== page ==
Archive for the ‘Historical Saga’ Category

Another satisfying read by my author friend Linda Finlay with a local setting in Torquay.
Linda Finlay’s extensive research of life in the periods of history she writes about ensure a compelling novel that takes you back in time, this time to 1901 the time of Ragged Schools and the rise of the suffragette movement. ‘Orphans and Angels’ is the author’s second book about the Red Cliffs Ragged School. In it we meet the owner Sarah Sullivan who is still struggling to keep the children safe and the school open, helped in her endeavours by dishy school master Harry Higgins. The inimitable Mrs Daws is still in the kitchen making sure that whatever else befalls them the children have a good meal inside them, and the school has a new teacher in the form of the lyrical Sheena O’Reilly whose delightful presence and skills at story telling sets the scene for conflict and catastrophe.

As in all of Linda Finlay’s writing the characters come to life on the page. I especially enjoyed reading how the children are developing, from new arrival the grieving and surly Soloman to independent Edith, as well as sharing in Sarah’s struggles to stick to her feminist beliefs and retain her friends and overcome her lack of money.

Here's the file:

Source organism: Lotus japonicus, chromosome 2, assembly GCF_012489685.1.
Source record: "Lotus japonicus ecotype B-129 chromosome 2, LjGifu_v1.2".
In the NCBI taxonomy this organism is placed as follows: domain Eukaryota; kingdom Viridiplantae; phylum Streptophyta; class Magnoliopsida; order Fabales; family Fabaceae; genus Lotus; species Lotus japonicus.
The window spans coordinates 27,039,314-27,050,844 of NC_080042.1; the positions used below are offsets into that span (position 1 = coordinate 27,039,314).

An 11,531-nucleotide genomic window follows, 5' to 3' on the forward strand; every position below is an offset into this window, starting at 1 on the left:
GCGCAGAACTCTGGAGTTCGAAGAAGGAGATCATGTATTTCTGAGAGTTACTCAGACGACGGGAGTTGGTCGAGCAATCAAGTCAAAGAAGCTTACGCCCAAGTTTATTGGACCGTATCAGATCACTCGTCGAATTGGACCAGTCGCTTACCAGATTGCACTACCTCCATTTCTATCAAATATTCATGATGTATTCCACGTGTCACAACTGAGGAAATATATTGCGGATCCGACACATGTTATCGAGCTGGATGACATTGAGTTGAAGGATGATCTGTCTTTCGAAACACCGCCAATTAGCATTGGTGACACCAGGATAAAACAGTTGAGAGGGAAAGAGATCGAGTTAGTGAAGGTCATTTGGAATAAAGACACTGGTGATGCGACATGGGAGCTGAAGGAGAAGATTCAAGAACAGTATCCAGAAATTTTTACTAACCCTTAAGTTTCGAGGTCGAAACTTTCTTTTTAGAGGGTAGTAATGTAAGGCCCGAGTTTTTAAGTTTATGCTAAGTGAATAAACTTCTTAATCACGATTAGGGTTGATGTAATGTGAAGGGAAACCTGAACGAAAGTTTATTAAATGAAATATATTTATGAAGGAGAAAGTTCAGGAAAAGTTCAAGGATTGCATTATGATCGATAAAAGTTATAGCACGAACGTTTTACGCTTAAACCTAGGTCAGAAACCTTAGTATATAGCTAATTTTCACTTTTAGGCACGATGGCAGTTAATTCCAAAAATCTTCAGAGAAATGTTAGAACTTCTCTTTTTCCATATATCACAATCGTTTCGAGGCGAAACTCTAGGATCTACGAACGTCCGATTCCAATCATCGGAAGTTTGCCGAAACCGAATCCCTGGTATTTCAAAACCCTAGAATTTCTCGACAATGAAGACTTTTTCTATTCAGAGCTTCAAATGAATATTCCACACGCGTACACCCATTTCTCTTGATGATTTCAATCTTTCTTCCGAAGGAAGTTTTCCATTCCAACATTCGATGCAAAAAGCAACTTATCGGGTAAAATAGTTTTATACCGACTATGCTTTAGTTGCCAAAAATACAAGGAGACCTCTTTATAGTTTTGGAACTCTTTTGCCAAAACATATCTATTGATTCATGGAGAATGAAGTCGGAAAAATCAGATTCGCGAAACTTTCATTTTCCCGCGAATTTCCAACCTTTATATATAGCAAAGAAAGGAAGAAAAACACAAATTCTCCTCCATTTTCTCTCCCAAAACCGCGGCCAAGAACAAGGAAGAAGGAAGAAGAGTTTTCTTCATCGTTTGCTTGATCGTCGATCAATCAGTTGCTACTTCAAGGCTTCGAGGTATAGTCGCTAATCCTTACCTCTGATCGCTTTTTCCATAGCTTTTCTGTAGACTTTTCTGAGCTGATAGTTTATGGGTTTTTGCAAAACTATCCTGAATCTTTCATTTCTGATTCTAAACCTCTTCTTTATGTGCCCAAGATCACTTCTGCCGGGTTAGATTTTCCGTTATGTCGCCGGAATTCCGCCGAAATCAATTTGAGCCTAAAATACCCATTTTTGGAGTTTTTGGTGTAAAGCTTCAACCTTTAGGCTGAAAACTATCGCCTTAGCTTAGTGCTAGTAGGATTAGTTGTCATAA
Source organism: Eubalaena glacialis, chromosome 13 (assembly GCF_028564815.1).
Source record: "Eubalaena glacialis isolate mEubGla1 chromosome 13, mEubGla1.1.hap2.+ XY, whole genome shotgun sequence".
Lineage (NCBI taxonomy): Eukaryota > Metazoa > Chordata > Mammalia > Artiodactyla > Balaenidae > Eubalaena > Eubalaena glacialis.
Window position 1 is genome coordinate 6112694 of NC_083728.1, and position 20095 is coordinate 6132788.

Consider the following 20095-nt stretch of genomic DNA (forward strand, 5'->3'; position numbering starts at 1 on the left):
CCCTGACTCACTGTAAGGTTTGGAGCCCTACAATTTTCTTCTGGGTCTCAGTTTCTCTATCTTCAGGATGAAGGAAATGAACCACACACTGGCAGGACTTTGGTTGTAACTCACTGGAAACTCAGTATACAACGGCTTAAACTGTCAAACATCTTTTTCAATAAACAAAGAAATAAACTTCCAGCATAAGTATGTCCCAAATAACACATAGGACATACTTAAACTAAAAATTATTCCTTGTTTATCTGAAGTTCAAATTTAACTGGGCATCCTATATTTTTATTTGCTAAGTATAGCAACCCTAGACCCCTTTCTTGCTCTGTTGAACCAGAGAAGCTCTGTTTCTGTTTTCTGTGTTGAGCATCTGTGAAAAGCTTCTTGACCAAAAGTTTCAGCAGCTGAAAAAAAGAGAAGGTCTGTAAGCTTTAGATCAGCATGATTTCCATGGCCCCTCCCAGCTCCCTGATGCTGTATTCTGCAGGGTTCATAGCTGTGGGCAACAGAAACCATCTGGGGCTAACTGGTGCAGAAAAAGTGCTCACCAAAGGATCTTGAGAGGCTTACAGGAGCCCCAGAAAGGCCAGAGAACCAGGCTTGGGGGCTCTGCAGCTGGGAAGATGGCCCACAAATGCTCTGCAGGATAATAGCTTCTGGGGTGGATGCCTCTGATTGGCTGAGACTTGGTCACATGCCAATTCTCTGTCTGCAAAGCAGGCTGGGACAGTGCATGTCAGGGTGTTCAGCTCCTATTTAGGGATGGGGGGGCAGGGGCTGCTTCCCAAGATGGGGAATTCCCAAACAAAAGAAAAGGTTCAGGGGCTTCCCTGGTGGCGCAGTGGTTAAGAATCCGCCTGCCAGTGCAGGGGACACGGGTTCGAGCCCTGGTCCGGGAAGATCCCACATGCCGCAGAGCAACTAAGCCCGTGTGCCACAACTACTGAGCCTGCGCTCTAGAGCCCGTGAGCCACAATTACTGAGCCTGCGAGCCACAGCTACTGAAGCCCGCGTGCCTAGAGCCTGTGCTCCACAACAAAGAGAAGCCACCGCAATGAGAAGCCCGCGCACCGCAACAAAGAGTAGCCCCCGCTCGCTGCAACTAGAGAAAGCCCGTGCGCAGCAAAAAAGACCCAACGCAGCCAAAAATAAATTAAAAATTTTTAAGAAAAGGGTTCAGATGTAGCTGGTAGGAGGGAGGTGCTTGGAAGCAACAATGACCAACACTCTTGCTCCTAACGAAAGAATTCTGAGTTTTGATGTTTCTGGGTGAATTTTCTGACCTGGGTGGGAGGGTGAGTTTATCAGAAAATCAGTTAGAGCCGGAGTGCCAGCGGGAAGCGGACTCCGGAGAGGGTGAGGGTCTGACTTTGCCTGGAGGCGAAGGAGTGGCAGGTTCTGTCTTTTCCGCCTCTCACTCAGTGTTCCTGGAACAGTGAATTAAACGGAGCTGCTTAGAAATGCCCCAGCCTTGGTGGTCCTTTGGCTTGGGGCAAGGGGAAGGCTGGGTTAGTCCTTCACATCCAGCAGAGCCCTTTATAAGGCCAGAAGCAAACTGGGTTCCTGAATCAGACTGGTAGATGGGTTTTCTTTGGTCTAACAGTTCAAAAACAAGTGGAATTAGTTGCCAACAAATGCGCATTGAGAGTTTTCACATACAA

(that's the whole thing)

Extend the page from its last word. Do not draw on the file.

‘Orphans and Angels’ is a wonderfully satisfying read that will keep you engaged until the last page.

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Monday’s Child is the first of Linda Finlay’s new Ragged School series. This time the story takes place in a turn of the century Torquay already attracting its share of wealthy tourists.

 

All the ingredients of Linda Finlay’s deft storytelling are there: an atmospheric sense of history, a setting that jumps off the page and fully formed characters that develop during the story to keep you turning the page to find out how they fare through all that life throws their way. The Red Cliffs Ragged School comes to life on the page as new owner Sarah and school master Harry strive to keep it open and the children in their care safe.

With plenty of references to social change, especially with regard to womens’ role in society, the girls in the Ragged School are treated as well as the boys and given prospects, whilst adult characters support the sufferage movement. I loved the gentle sense of humour pervading the narrative either through the minor characters like Mrs Snooper and Miss Middle or the amusing dialogue between the Ragged School children or Sarah and Harry.

Monday’s Child is great read for the winter days leading up to Christmas. And I am delighted this novel is the first in a series because I can’t wait to find out what will happen to Sarah, Harry and the lovely Mrs Dawes and the children of Red Cliffs Ragged School next.